All that said, you shouldn't access the database unnecessarily in your model tests (or specs). Some validations, such as uniqueness, require the database, but most do not. Many actions related to create/save callbacks and associations require the database, but others do not. Be aware of what the actions you're invoking are doing.

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I completely agree with the answer. I just want to add, that strive to test all functionality with system or integration tests (most of my controller and half of my model tests are integration tests), written with RSpec. I use additional unit tests when I feel that the logic quite complex and integration test does not provide enough coverage. –  Alexey Mar 19 '11 at 16:32

Unit tests should not hit the database. They should test that the methods run as expected if the right data is available (regardless of where that data comes from). Therefore you should be stubbing/mocking as necessary to ensure that each unit test is isolated.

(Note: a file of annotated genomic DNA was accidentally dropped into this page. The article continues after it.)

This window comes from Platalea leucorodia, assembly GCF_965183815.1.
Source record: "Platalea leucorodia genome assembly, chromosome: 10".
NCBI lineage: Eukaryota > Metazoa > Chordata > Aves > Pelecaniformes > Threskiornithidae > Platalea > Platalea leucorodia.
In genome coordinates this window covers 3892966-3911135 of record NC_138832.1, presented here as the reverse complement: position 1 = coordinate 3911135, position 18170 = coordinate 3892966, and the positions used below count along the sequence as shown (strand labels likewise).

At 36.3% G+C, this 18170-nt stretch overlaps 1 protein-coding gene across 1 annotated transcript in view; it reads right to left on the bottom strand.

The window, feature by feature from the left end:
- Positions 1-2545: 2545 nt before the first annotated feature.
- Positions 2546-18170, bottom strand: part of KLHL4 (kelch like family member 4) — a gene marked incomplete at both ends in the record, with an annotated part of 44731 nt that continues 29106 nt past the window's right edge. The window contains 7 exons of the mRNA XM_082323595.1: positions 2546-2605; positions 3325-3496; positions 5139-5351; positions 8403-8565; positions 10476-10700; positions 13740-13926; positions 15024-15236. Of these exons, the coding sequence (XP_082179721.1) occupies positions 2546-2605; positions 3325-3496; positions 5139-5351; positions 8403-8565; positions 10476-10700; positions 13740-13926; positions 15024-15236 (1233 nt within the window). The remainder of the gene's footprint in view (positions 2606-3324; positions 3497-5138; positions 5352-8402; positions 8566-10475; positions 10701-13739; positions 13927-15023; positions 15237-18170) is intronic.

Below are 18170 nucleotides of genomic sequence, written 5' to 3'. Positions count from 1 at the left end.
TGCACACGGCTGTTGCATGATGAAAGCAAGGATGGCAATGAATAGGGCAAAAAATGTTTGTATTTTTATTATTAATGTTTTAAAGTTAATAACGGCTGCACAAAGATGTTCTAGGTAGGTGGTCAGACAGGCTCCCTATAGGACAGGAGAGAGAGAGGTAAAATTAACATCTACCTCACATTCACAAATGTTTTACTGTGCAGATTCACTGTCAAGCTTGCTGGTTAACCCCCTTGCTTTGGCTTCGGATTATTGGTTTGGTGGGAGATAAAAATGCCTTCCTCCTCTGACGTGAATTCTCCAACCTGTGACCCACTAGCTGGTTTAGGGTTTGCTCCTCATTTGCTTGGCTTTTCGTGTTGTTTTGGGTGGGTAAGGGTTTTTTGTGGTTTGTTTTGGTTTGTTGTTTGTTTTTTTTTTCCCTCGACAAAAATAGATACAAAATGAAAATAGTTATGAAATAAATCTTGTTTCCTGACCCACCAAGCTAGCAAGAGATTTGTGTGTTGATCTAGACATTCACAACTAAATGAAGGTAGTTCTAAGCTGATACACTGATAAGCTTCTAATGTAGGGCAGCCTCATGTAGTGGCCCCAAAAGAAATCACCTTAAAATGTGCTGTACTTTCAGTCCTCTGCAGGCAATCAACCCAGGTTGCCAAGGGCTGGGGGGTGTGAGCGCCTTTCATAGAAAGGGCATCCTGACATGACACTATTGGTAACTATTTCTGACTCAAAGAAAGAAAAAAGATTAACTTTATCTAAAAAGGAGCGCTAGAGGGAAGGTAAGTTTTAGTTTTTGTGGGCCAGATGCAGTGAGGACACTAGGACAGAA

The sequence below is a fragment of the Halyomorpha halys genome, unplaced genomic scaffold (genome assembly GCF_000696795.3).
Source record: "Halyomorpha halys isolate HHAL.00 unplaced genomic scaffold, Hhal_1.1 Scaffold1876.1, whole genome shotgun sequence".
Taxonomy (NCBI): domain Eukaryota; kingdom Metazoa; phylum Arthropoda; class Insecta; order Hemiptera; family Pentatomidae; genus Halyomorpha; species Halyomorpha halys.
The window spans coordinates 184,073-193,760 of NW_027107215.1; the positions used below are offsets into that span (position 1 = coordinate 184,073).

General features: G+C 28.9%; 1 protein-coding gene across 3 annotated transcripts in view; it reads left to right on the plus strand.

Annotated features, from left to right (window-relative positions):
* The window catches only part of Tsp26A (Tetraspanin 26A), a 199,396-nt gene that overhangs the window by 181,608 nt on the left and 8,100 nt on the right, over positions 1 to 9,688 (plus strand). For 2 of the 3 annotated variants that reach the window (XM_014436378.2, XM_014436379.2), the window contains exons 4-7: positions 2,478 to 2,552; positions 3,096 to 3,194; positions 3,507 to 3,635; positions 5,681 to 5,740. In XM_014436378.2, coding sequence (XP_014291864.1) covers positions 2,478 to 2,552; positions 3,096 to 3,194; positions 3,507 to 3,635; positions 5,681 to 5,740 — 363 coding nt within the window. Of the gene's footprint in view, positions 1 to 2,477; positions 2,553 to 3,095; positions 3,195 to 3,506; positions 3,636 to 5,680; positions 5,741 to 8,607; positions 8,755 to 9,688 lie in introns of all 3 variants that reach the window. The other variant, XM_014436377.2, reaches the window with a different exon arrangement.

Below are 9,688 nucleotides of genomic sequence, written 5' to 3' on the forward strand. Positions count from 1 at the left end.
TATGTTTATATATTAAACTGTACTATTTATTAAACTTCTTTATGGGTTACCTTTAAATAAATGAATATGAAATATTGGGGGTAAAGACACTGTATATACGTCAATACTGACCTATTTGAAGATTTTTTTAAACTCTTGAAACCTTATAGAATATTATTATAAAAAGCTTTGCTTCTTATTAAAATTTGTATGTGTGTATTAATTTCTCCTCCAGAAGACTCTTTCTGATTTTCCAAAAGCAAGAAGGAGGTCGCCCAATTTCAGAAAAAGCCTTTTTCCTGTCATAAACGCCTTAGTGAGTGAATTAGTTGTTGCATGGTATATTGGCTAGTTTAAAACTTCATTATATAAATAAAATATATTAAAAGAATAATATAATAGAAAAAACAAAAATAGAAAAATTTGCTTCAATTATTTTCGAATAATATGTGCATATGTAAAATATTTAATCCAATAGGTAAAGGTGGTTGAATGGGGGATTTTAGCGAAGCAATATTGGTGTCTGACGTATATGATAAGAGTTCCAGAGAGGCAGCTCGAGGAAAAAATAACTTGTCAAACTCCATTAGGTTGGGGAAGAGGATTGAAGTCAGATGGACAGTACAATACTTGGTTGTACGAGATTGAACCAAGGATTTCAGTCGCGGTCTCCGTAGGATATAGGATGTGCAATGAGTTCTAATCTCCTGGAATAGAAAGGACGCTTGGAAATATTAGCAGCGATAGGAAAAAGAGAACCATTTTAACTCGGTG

However integration tests (as you might write with Cucumber, for example) should tie the entire MVC stack together, and there's no reason for those not to hit the database

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So you mean to say, if a method (which is under test) has calls such as AnotherModel.find_by_name(), the find method should be stubbed too? –  user Nov 25 '10 at 14:14
    
As much as possible, yes. If AnotherModel.find_by_name(...) isn't working, that shouldn't affect this model's unit test –  Gareth Nov 25 '10 at 18:32

The argument that it's the "Rails way" to test models w/ "unit tests that hit the DB" is the same thing as saying "well everybody jumps off a bridge, maybe I should?".

Every Rails convention that you follow should be seriously analyzed, because in hindsight "monolothic Rails apps", if they followed this advice, they'd have 100+ models with integration tests. Even if you tagged the specs with slow and fast, you have no unit tests around the models in the "fast" category (unless you wrote them as well, in that case maybe you're testing TOO much).

Side affect: a slow unit testing suite that takes an hour. And lets say you stick every method in your models instead of abstracting it out to different classes, you're in a more world of hurt, because you need to write integration tests for them as well.